The thought of pursuing a career in medicine was an afterthought. I had finished college (the first time) and studied radio, television and film ... I was involved in the production of an educational film for high school students titled, 'Careers in Health Care Education.' This got me thinking. I knew of an uncle in San Antonio who is a physician (still practicing today), and I spent a long weekend with him. The rest is history.

What made this specialty appealing to you? I get bored easily. In plastic surgery, every day is different. My practice does not get routine or monotonous. I moved to Victoria because the Crossroads region did not have a plastic surgeon. This enabled me to do cosmetic surgery, reconstruction, hand surgery, cleft lips and palates and a variety of other sub-specialties I have been trained in.

Although cosmetic surgery, like face lifts and breast enlargements are fun, rewarding and lucrative, I did not spend a considerable portion of my life in training only to perform cosmetic surgery. In a single day, I might do a facelift, a breast augmentation, a cancer reconstruction and a carpal tunnel.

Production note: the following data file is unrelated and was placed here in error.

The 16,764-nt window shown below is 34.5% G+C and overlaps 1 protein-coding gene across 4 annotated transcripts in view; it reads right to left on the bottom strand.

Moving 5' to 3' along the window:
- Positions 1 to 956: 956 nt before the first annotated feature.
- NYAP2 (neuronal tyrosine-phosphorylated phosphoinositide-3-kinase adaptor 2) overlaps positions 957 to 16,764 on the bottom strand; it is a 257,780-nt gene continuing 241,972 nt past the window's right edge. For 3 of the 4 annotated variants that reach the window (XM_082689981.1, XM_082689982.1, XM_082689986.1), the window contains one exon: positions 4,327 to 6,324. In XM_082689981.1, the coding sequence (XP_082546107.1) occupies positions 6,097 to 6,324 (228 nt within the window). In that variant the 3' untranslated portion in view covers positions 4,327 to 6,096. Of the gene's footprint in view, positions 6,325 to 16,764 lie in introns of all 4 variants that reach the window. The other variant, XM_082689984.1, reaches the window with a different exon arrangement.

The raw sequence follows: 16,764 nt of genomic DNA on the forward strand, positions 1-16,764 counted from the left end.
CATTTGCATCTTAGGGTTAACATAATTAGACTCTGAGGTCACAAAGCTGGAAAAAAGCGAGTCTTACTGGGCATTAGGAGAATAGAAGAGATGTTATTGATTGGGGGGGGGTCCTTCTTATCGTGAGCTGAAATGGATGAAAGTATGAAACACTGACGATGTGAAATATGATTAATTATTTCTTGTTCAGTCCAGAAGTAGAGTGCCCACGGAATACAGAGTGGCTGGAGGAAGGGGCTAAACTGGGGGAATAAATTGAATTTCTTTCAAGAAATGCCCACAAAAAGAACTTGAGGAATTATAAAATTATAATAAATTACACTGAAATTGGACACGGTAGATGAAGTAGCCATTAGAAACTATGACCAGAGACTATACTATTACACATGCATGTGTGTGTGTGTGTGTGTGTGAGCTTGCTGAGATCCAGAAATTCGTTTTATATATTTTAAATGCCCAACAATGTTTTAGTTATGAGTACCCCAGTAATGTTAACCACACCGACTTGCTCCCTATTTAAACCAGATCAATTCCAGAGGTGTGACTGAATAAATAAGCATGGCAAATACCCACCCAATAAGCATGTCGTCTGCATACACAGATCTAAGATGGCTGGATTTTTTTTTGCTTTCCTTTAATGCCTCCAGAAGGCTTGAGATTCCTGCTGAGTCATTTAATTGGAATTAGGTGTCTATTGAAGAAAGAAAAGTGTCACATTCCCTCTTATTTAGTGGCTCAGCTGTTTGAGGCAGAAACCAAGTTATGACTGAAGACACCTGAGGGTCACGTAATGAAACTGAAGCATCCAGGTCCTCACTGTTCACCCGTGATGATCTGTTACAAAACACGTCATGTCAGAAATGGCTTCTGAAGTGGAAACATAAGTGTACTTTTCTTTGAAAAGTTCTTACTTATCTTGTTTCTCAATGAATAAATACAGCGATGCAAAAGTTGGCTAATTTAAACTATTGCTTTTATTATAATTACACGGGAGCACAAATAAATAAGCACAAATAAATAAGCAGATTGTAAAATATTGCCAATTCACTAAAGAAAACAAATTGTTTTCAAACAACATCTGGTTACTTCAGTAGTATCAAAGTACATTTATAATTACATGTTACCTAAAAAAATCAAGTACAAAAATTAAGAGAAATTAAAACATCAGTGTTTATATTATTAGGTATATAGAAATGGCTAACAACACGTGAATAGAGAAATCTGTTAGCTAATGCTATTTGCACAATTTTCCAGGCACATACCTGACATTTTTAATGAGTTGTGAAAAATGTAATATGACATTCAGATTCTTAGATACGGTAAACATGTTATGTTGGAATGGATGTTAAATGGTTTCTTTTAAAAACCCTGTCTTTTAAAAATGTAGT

When most people hear the term, plastic surgery, they only think of cosmetic surgery. In reality, only 10 percent of plastic surgery is elective cosmetic surgery. We are the surgeons who re-attach amputated hands, stabilize and reconstruct burned patients, correct many birth defects of the face and hand, and rebuild breasts lost to cancer. There is no medical training program in America which requires more years of training than that required to be a board certified plastic surgeon.

What qualities should patients seek out when searching for a new doctor? Unless you have an emergency situation, don't rush into a new relationship. Once the chosen doctor's credentials have been verified (i.e. board certified in the specialty, experience, etc,) it boils down to personality. Theirs and yours. They gotta mesh. No matter how well trained a doctor is, if they cannot communicate with you, it doesn't work. Perhaps a personality profile site like "match.com" should be invented, to match patients with doctors? "Healthcareharmony.com" has a nice ring to it.

Dr. Claire Zengerle, Family Practice